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Deaton v. Commissioner of Social Security

United States District Court, Sixth Circuit

June 12, 2013

BRIAN DEATON, Plaintiff,
v.
COMMISSIONER OF SOCIAL SECURITY, Defendant.

REPORT AND RECOMMENDATION

KAREN L. LITKOVITZ, Magistrate Judge.

Plaintiff brings this action pursuant to 42 U.S.C. § 405(g) for judicial review of the final decision of the Commissioner of Social Security (Commissioner) denying plaintiff's application for disability insurance benefits (DIB). This matter is before the Court on plaintiff's Statement of Errors (Doc. 6), the Commissioner's response in opposition (Doc. 11), and plaintiff's reply memorandum (Doc. 17).

I. Procedural Background

Plaintiff filed an application for DIB in November of 2008, alleging disability since February 25, 2008, [1] due to a back injury, a "shattered left knee, " diabetes and asthma. (Tr. 199). Plaintiff's application was denied initially and upon reconsideration. Plaintiff, through counsel, requested and was granted a de novo hearing before administrative law judge (ALJ) Deborah Smith. Plaintiff, a medical expert (ME) and a vocational expert (VE) appeared and testified at the ALJ hearing. On December 21, 2010, the ALJ issued a decision denying plaintiff's DIB application. Plaintiff's request for review by the Appeals Council was denied, making the decision of the ALJ the final administrative decision of the Commissioner.

II. Analysis

A. Legal Framework for Disability Determinations

To qualify for disability benefits, a claimant must suffer from a medically determinable physical or mental impairment that can be expected to result in death or that has lasted or can be expected to last for a continuous period of not less than 12 months. 42 U.S.C. § 423(d)(1)(A). The impairment must render the claimant unable to engage in the work previously performed or in any other substantial gainful employment that exists in the national economy. 42 U.S.C. § 423(d)(2).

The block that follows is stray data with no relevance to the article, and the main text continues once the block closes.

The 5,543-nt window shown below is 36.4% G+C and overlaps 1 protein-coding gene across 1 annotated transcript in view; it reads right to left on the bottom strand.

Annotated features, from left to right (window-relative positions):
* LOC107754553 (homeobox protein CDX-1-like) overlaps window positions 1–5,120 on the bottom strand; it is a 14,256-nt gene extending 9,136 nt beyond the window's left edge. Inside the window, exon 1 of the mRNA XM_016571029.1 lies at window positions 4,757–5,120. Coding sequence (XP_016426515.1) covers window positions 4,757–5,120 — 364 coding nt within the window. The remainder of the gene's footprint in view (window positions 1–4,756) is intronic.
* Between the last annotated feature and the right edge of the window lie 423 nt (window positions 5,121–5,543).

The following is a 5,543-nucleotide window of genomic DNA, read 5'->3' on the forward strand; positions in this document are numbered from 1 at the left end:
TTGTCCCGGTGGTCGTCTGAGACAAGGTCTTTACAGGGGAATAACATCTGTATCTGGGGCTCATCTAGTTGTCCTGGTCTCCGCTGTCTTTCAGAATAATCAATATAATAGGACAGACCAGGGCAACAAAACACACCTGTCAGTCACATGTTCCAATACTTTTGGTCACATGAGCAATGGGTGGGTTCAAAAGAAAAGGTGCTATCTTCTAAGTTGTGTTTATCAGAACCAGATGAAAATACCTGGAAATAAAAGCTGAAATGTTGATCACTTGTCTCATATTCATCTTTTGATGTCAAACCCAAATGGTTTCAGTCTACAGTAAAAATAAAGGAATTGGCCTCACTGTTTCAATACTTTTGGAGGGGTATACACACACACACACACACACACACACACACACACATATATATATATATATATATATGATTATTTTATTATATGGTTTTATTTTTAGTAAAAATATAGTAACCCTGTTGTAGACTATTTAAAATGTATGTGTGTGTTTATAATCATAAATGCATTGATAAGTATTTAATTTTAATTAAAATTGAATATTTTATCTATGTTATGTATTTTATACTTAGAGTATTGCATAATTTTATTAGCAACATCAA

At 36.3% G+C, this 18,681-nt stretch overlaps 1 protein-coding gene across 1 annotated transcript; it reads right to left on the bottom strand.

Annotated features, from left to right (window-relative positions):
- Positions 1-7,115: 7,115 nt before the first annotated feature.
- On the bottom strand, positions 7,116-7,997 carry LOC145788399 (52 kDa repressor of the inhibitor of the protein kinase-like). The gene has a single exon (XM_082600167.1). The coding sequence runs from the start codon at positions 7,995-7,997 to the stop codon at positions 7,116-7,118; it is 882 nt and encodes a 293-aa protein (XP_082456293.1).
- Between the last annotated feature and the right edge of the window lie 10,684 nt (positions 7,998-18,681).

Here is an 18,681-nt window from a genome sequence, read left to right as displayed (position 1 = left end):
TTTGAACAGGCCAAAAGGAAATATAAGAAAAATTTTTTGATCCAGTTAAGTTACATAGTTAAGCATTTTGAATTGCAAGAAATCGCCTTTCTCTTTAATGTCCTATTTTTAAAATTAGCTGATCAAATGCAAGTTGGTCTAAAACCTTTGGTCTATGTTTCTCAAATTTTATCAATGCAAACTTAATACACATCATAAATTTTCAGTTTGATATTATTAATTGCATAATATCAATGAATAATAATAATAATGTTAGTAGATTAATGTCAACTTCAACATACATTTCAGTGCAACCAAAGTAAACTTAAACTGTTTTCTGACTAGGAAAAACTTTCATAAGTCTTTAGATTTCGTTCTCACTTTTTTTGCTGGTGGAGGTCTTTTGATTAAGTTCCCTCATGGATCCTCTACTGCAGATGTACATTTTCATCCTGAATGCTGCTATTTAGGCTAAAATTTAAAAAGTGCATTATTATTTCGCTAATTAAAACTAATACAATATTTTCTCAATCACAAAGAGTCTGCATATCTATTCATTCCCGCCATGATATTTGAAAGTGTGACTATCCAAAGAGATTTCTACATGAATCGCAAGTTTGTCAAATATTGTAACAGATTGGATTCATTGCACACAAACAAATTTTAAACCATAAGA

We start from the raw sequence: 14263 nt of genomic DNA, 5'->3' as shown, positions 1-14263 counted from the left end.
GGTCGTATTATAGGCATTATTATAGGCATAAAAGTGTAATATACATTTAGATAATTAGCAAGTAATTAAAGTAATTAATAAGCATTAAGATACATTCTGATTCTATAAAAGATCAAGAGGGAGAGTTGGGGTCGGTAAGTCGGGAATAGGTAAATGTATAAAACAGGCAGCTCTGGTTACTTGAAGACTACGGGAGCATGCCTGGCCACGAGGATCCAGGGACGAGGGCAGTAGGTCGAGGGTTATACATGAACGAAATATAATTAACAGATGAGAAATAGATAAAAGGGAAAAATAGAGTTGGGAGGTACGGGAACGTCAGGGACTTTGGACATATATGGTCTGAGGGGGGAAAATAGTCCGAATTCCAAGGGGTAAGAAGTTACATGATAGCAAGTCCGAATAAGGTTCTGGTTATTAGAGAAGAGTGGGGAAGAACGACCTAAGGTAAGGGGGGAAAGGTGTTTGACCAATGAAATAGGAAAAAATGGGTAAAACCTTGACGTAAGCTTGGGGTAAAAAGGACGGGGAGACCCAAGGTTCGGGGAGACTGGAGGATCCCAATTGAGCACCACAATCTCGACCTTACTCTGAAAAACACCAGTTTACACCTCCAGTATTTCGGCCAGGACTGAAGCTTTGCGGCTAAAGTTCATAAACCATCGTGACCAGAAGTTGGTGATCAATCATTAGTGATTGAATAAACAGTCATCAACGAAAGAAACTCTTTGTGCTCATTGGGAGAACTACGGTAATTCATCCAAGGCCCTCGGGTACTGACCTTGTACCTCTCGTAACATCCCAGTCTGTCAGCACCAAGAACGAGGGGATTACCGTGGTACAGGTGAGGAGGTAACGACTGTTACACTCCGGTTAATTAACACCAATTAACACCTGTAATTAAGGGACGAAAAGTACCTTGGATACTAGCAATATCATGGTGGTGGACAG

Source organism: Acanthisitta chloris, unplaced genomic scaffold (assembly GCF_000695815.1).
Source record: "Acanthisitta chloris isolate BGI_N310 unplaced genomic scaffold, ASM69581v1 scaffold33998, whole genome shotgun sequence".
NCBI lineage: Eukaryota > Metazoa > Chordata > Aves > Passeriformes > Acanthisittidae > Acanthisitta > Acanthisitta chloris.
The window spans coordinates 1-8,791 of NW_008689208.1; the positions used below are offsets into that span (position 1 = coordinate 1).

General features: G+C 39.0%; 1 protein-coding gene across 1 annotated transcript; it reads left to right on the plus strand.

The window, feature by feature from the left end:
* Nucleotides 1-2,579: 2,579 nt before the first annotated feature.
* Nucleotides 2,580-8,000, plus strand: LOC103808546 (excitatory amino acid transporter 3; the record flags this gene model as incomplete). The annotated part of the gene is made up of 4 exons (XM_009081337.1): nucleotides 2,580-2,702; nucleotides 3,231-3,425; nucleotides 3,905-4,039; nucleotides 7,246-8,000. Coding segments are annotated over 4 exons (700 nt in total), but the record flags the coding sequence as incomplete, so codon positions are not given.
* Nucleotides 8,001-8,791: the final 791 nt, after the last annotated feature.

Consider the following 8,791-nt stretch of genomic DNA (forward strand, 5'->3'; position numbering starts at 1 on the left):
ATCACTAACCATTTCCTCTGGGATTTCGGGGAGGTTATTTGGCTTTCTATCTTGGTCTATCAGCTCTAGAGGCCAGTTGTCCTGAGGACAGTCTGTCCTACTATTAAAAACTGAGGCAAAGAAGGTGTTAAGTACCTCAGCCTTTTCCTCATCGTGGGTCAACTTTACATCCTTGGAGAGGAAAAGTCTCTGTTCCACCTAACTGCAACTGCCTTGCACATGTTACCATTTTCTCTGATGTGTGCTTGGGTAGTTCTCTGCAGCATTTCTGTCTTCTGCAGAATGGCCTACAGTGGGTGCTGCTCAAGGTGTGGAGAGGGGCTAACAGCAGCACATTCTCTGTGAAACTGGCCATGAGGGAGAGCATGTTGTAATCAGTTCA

Regulations promulgated by the Commissioner establish a five-step sequential evaluation process for disability determinations:

1) If the claimant is doing substantial gainful activity, the claimant is not disabled.
2) If the claimant does not have a severe medically determinable physical or mental impairment- i.e., an impairment that significantly limits his or her physical or mental ability to do basic work activities - the claimant is not disabled.
3) If the claimant has a severe impairment(s) that meets or equals one of the listings in Appendix 1 to Subpart P of the regulations and meets the duration requirement, the claimant is disabled.
4) If the claimant's impairment does not prevent him or her from doing his or her past relevant work, the claimant is not disabled.
5) If the claimant can make an adjustment to other work, the claimant is not disabled. If the claimant cannot make an adjustment to other work, the claimant is disabled.

Rabbers v. Comm'r of Soc. Sec., 582 F.3d 647, 652 (6th Cir. 2009) (citing§§ 404.1520(a) (4)(i)-(v), 404.1520(b)-(g)). The claimant has the burden of proof at the first four steps of the sequential evaluation process. Id.; Wilson v. Comm'r of Soc. Sec., 378 F.3d 541, 548 (6th Cir. 2004). Once the claimant establishes a prima facie case by showing an inability to perform the relevant previous employment, the burden shifts to the Commissioner to show that the claimant can perform other substantial gainful employment and that such employment exists in the national economy. Rabbers, 582 F.3d at 652; Harmon v. Apfel, 168 F.3d 289, 291 (6th Cir. 1999).

B. The Administrative Law Judge's Findings

The ALJ applied the sequential evaluation process and made the following findings of fact and conclusions of law:

1. The [plaintiff met] the insured status requirements of the Social Security Act through December 31, 2012.
2. The [plaintiff] has not engaged in substantial gainful activity since March 22, 2008, the amended alleged onset date (20 CFR 404.1571 et seq. ).
3. The [plaintiff] has the following severe impairments: degenerative disc disease of the lumbar spine; history of right bicep tendon rupture; bilateral carpal tunnel syndrome; adjustment disorder with depression; anxiety disorder NOS (20 CFR 404.1520(c)).
4. The [plaintiff] does not have an impairment or combination of impairments that meets or medically equals one of the listed impairments in 20 CFR Part 404, Subpart P, Appendix 1 (20 CFR 404.1520(d), 404.1525 and 404.1526).
5. After careful consideration of the entire record, the [ALJ] finds that the [plaintiff] has the residual functional capacity to perform the following: lift ten pounds occasionally and less than ten pounds frequently; sit six hours in an eight-hour day with the option to sit or stand up to five minutes every hour; standing/walking two hours in an eight-hour day; occasional posturals except no climbing of ladders, ropes, or scaffolds; frequent, but not constant use of hands; avoid concentrated ...

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